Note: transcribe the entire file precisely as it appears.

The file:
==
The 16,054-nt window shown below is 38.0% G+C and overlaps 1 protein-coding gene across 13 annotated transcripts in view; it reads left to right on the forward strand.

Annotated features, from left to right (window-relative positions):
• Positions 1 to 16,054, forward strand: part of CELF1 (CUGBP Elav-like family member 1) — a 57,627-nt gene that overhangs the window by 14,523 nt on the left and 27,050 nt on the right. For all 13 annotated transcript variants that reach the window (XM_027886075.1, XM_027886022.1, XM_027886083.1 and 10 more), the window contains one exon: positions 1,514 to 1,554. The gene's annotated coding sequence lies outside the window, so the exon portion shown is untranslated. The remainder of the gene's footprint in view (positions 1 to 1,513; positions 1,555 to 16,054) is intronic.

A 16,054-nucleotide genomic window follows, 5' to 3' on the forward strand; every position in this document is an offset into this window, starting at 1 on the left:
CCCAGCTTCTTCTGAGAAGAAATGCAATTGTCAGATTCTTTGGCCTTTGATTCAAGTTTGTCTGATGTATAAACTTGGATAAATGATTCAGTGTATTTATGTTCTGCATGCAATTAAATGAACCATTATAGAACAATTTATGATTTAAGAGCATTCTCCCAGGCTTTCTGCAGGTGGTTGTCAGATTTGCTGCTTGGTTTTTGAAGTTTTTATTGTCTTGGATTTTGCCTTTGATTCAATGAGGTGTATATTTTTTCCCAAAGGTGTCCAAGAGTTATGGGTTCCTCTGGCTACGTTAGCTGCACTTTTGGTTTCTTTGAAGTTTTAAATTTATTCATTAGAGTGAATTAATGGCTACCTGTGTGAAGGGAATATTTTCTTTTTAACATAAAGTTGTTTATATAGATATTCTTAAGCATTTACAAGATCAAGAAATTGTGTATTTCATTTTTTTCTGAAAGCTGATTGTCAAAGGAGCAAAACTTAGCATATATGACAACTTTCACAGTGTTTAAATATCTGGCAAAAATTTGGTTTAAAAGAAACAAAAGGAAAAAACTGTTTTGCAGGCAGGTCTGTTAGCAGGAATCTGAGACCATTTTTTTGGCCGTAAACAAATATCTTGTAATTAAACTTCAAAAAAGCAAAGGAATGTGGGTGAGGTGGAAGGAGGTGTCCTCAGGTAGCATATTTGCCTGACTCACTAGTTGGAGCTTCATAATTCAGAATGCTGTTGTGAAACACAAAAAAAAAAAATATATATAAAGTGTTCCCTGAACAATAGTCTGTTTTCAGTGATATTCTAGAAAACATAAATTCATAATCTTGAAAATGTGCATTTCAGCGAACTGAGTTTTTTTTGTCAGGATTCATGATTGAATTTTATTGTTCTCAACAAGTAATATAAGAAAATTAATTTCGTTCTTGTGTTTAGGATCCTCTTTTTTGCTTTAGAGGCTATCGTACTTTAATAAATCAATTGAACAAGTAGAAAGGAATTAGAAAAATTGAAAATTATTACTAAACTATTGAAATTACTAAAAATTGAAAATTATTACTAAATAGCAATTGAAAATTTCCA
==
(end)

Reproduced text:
The 16,054-nt window shown below is 38.0% G+C and overlaps 1 protein-coding gene across 13 annotated transcripts in view; it reads left to right on the forward strand.

Annotated features, from left to right (window-relative positions):
• Positions 1 to 16,054, forward strand: part of CELF1 (CUGBP Elav-like family member 1) — a 57,627-nt gene that overhangs the window by 14,523 nt on the left and 27,050 nt on the right. For all 13 annotated transcript variants that reach the window (XM_027886075.1, XM_027886022.1, XM_027886083.1 and 10 more), the window contains one exon: positions 1,514 to 1,554. The gene's annotated coding sequence lies outside the window, so the exon portion shown is untranslated. The remainder of the gene's footprint in view (positions 1 to 1,513; positions 1,555 to 16,054) is intronic.

A 16,054-nucleotide genomic window follows, 5' to 3' on the forward strand; every position in this document is an offset into this window, starting at 1 on the left:
CCCAGCTTCTTCTGAGAAGAAATGCAATTGTCAGATTCTTTGGCCTTTGATTCAAGTTTGTCTGATGTATAAACTTGGATAAATGATTCAGTGTATTTATGTTCTGCATGCAATTAAATGAACCATTATAGAACAATTTATGATTTAAGAGCATTCTCCCAGGCTTTCTGCAGGTGGTTGTCAGATTTGCTGCTTGGTTTTTGAAGTTTTTATTGTCTTGGATTTTGCCTTTGATTCAATGAGGTGTATATTTTTTCCCAAAGGTGTCCAAGAGTTATGGGTTCCTCTGGCTACGTTAGCTGCACTTTTGGTTTCTTTGAAGTTTTAAATTTATTCATTAGAGTGAATTAATGGCTACCTGTGTGAAGGGAATATTTTCTTTTTAACATAAAGTTGTTTATATAGATATTCTTAAGCATTTACAAGATCAAGAAATTGTGTATTTCATTTTTTTCTGAAAGCTGATTGTCAAAGGAGCAAAACTTAGCATATATGACAACTTTCACAGTGTTTAAATATCTGGCAAAAATTTGGTTTAAAAGAAACAAAAGGAAAAAACTGTTTTGCAGGCAGGTCTGTTAGCAGGAATCTGAGACCATTTTTTTGGCCGTAAACAAATATCTTGTAATTAAACTTCAAAAAAGCAAAGGAATGTGGGTGAGGTGGAAGGAGGTGTCCTCAGGTAGCATATTTGCCTGACTCACTAGTTGGAGCTTCATAATTCAGAATGCTGTTGTGAAACACAAAAAAAAAAAATATATATAAAGTGTTCCCTGAACAATAGTCTGTTTTCAGTGATATTCTAGAAAACATAAATTCATAATCTTGAAAATGTGCATTTCAGCGAACTGAGTTTTTTTTGTCAGGATTCATGATTGAATTTTATTGTTCTCAACAAGTAATATAAGAAAATTAATTTCGTTCTTGTGTTTAGGATCCTCTTTTTTGCTTTAGAGGCTATCGTACTTTAATAAATCAATTGAACAAGTAGAAAGGAATTAGAAAAATTGAAAATTATTACTAAACTATTGAAATTACTAAAAATTGAAAATTATTACTAAATAGCAATTGAAAATTTCCA